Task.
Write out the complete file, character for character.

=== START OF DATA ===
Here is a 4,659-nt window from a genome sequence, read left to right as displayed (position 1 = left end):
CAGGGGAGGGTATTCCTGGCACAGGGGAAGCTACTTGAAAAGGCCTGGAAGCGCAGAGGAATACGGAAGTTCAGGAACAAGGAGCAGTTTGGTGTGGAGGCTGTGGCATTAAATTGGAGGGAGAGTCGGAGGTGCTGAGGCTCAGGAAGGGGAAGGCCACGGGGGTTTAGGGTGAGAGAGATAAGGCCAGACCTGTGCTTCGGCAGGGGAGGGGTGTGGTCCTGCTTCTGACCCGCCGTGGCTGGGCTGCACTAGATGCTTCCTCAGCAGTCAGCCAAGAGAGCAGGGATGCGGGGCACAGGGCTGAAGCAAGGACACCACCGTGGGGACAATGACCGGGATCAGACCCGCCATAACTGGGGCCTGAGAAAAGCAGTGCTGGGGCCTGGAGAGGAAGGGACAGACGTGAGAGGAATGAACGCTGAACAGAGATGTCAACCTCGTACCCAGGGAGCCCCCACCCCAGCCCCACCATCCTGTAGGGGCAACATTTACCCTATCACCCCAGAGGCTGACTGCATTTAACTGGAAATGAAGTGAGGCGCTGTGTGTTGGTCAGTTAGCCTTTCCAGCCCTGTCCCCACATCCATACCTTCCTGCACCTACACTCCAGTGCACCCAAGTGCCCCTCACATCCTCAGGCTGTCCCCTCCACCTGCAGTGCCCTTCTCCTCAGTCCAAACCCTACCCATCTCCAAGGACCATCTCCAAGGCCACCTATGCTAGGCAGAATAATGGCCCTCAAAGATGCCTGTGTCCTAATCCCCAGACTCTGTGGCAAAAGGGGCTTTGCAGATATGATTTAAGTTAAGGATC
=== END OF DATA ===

Here is a 4,659-nt window from a genome sequence, read left to right as displayed (position 1 = left end):
CAGGGGAGGGTATTCCTGGCACAGGGGAAGCTACTTGAAAAGGCCTGGAAGCGCAGAGGAATACGGAAGTTCAGGAACAAGGAGCAGTTTGGTGTGGAGGCTGTGGCATTAAATTGGAGGGAGAGTCGGAGGTGCTGAGGCTCAGGAAGGGGAAGGCCACGGGGGTTTAGGGTGAGAGAGATAAGGCCAGACCTGTGCTTCGGCAGGGGAGGGGTGTGGTCCTGCTTCTGACCCGCCGTGGCTGGGCTGCACTAGATGCTTCCTCAGCAGTCAGCCAAGAGAGCAGGGATGCGGGGCACAGGGCTGAAGCAAGGACACCACCGTGGGGACAATGACCGGGATCAGACCCGCCATAACTGGGGCCTGAGAAAAGCAGTGCTGGGGCCTGGAGAGGAAGGGACAGACGTGAGAGGAATGAACGCTGAACAGAGATGTCAACCTCGTACCCAGGGAGCCCCCACCCCAGCCCCACCATCCTGTAGGGGCAACATTTACCCTATCACCCCAGAGGCTGACTGCATTTAACTGGAAATGAAGTGAGGCGCTGTGTGTTGGTCAGTTAGCCTTTCCAGCCCTGTCCCCACATCCATACCTTCCTGCACCTACACTCCAGTGCACCCAAGTGCCCCTCACATCCTCAGGCTGTCCCCTCCACCTGCAGTGCCCTTCTCCTCAGTCCAAACCCTACCCATCTCCAAGGACCATCTCCAAGGCCACCTATGCTAGGCAGAATAATGGCCCTCAAAGATGCCTGTGTCCTAATCCCCAGACTCTGTGGCAAAAGGGGCTTTGCAGATATGATTTAAGTTAAGGATC